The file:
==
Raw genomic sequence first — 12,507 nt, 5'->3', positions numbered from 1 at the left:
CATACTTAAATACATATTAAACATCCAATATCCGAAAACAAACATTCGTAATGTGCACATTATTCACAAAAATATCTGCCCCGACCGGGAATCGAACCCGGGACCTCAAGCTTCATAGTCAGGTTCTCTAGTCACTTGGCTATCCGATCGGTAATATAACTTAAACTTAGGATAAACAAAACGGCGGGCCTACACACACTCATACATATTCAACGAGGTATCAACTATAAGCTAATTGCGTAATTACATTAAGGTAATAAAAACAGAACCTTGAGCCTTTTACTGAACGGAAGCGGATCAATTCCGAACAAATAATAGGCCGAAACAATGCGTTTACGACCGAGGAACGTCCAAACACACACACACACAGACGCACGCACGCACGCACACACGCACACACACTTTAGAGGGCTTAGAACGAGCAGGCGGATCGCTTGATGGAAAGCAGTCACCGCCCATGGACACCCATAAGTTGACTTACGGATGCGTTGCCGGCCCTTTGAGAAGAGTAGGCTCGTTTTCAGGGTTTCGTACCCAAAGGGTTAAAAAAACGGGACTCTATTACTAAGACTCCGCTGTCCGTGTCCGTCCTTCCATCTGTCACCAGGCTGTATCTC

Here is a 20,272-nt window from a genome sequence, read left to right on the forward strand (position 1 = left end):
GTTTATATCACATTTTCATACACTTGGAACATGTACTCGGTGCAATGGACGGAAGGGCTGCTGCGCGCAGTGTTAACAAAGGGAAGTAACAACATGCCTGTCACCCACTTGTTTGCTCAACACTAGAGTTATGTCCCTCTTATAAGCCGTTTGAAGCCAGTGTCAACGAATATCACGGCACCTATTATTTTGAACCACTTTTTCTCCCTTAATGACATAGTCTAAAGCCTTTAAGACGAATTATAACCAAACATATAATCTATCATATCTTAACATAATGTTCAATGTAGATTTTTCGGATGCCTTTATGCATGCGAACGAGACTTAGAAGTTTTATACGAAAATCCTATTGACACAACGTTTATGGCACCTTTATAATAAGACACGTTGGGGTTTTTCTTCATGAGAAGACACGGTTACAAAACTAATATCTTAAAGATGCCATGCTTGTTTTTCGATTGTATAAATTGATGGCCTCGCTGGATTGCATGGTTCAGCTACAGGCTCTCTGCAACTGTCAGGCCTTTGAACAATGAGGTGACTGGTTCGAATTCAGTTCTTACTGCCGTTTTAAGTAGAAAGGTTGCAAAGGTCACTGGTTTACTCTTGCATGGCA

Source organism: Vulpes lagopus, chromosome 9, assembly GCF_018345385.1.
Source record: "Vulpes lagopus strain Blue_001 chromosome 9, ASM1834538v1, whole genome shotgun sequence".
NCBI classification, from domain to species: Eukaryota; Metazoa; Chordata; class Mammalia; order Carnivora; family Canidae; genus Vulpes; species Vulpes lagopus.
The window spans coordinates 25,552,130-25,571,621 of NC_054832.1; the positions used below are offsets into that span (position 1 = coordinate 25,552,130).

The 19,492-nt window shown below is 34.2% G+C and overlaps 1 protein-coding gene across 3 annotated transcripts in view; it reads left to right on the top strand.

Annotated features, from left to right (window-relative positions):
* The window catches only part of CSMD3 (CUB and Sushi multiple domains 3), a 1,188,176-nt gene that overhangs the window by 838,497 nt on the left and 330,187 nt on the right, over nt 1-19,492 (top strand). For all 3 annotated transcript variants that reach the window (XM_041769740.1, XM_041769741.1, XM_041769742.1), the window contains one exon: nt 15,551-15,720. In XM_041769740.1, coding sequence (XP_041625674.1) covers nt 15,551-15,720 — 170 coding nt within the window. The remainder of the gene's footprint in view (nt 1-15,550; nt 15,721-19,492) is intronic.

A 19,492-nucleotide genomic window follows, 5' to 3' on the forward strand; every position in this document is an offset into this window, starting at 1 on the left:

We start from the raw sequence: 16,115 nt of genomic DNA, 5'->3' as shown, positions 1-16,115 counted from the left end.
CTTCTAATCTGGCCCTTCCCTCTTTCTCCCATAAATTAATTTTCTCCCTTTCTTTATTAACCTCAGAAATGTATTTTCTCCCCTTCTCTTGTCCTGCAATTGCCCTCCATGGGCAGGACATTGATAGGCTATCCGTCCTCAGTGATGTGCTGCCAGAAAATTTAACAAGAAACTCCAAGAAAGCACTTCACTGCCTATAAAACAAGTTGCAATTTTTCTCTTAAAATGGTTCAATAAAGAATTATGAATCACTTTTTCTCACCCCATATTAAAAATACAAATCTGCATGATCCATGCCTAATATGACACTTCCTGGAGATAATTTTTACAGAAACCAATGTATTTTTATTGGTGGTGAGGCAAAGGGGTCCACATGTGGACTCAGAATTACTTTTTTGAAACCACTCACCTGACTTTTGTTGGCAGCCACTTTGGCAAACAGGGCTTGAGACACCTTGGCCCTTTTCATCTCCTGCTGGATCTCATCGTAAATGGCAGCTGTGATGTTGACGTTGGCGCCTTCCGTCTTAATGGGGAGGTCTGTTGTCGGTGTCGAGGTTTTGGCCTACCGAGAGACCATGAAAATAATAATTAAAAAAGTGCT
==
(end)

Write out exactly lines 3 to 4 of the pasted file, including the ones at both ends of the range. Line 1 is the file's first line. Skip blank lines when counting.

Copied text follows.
Here is a 20,272-nt window from a genome sequence, read left to right on the forward strand (position 1 = left end):
GTTTATATCACATTTTCATACACTTGGAACATGTACTCGGTGCAATGGACGGAAGGGCTGCTGCGCGCAGTGTTAACAAAGGGAAGTAACAACATGCCTGTCACCCACTTGTTTGCTCAACACTAGAGTTATGTCCCTCTTATAAGCCGTTTGAAGCCAGTGTCAACGAATATCACGGCACCTATTATTTTGAACCACTTTTTCTCCCTTAATGACATAGTCTAAAGCCTTTAAGACGAATTATAACCAAACATATAATCTATCATATCTTAACATAATGTTCAATGTAGATTTTTCGGATGCCTTTATGCATGCGAACGAGACTTAGAAGTTTTATACGAAAATCCTATTGACACAACGTTTATGGCACCTTTATAATAAGACACGTTGGGGTTTTTCTTCATGAGAAGACACGGTTACAAAACTAATATCTTAAAGATGCCATGCTTGTTTTTCGATTGTATAAATTGATGGCCTCGCTGGATTGCATGGTTCAGCTACAGGCTCTCTGCAACTGTCAGGCCTTTGAACAATGAGGTGACTGGTTCGAATTCAGTTCTTACTGCCGTTTTAAGTAGAAAGGTTGCAAAGGTCACTGGTTTACTCTTGCATGGCA